I’m looking at dear Ragnor’s wonderful face on Page 11 of Andy and I fall in love with him all over again. He is a tough guy, king of the mound with a courageous constitution and very steady heart. Like all of my characters Ragnor evolved from my observations. I will be the first to admit that I knew little then and still know little about sheep but from my first days in Scotland I became a sheep watcher. They do the silliest things besides running into the road at the most inopportune moments. And where one goes another or fifty must follow. I always worry that they will run right over a cliff but then they suddenly veer clear of the drop-off and back onto the road directly in front


You are probably an adult and not a child reading this but don’t let that discount the idea. I’m certain at sometime when you were little you made tents in your bedroom or the living room, under the dining room table with blankets, and sheets, pillows, or even sofa cushions, much to your mother’s dismay. WELL NOW, DO IT AGAIN and GRAB A BOOK and maybe a little person or several and a plate of cookies!!!! I love to read aloud and love even more being read aloud to. At home and in my profession reading aloud was a magical time. Pillows and beanbag chairs, quilts and blankets were all stuffed under a, sometimes, tenuously drooping roof of sheets. A small lamp was plugged in and we creat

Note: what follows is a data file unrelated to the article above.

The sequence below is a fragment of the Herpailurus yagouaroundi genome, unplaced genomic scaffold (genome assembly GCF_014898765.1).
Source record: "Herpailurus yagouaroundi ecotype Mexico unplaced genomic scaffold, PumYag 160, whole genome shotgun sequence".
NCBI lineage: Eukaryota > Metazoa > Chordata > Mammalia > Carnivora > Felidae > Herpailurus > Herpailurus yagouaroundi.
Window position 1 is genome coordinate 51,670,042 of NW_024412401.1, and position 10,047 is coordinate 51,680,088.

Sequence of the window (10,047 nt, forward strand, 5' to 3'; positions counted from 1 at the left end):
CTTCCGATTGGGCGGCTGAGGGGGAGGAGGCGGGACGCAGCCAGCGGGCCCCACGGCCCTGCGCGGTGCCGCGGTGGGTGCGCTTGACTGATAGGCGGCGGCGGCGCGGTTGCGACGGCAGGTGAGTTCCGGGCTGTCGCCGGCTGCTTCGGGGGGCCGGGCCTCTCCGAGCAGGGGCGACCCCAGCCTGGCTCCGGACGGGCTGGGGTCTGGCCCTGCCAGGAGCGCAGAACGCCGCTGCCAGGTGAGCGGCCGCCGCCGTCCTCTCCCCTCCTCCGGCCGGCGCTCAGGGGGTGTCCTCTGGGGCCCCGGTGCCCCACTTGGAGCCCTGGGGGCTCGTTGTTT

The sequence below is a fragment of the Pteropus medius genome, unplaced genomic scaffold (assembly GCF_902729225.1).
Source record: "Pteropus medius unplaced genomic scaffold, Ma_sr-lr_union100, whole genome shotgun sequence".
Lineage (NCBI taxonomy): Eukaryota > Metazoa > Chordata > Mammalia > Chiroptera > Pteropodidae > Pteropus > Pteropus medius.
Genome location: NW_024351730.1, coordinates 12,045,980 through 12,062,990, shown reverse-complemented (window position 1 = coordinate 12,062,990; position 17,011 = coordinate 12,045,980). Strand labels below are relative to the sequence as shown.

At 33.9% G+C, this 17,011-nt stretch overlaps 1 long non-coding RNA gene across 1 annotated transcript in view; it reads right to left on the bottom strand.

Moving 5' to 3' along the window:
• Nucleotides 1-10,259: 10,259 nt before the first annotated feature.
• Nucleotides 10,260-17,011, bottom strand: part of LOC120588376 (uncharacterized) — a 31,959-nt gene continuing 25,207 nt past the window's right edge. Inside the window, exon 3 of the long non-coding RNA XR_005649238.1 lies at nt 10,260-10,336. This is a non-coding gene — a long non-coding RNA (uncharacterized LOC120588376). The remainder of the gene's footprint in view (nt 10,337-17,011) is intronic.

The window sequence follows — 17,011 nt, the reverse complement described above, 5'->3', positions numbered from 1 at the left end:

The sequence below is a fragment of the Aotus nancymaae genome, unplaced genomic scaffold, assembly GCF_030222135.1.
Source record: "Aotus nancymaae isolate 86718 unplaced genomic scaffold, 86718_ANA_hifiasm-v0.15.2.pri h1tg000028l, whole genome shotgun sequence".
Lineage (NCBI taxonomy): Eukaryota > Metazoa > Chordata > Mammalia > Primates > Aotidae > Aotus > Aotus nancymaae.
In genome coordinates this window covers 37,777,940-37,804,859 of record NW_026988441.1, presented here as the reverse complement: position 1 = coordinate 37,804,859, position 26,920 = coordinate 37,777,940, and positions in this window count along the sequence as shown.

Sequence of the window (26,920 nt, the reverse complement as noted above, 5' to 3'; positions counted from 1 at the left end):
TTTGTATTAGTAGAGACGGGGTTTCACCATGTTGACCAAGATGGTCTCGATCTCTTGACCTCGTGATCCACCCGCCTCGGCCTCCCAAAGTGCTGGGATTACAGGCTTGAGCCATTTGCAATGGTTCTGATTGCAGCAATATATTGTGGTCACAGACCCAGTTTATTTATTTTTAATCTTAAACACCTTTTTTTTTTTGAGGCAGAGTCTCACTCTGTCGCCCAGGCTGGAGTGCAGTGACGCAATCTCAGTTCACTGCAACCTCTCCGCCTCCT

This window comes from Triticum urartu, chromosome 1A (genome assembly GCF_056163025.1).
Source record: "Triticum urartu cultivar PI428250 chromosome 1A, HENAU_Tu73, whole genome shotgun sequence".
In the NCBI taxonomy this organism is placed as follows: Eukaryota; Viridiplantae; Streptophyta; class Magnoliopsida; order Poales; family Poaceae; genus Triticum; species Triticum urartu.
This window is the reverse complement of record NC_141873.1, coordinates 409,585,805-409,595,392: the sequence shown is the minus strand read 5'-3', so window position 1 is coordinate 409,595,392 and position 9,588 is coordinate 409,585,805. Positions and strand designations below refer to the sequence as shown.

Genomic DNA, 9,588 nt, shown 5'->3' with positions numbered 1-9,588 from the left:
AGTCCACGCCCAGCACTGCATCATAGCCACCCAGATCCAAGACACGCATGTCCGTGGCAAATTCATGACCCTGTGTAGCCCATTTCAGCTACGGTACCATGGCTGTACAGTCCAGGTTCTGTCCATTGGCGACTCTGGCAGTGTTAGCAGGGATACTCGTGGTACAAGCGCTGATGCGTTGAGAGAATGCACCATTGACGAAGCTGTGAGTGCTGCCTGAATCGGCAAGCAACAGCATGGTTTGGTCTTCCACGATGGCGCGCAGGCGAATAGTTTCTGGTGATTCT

Whistling for owls: Magnus

Whistle for an owl? I wouldn’t have believed it could happen until I visited Roger Philby in Orkney. Roger is a master silver designer and craftsman on Mainland, Orkney I visited his studio Fluke Jewelry one day and noticed a beautiful painting of an owl by Tim Wootton whom you can find in Stromness. Roger and I talked at length about our common love of owls and the wonderful short-eared owl found on Orkney. We agreed that this creature was exceptionally curious and friendly and would appear at the most amazing moments. Roger then offered to prove to me how special these creatures are. We stepped outside

Why Orkney?

February: I watched the sea toss boulders the size of volley balls onto the land in Rackwick. In the Hoy Kirk the force of the wind blew in the window and shattered the plaster off the wall. That night lightening pounded over the sea like continuous cannon fire. Next morning the sun shown silvery gold over the glen and by noon a full rainbow ended outside my bedroom window. The cliffs are bare of birds. A blue mountain hare turned white for the winter finds shelter in the heather. I walk to the sea that is now calm and watch glistening waves lap onto what it left of the winter beach. A brisk wind has just a hint of balminess. Dark payne grey clouds form in the north sky a

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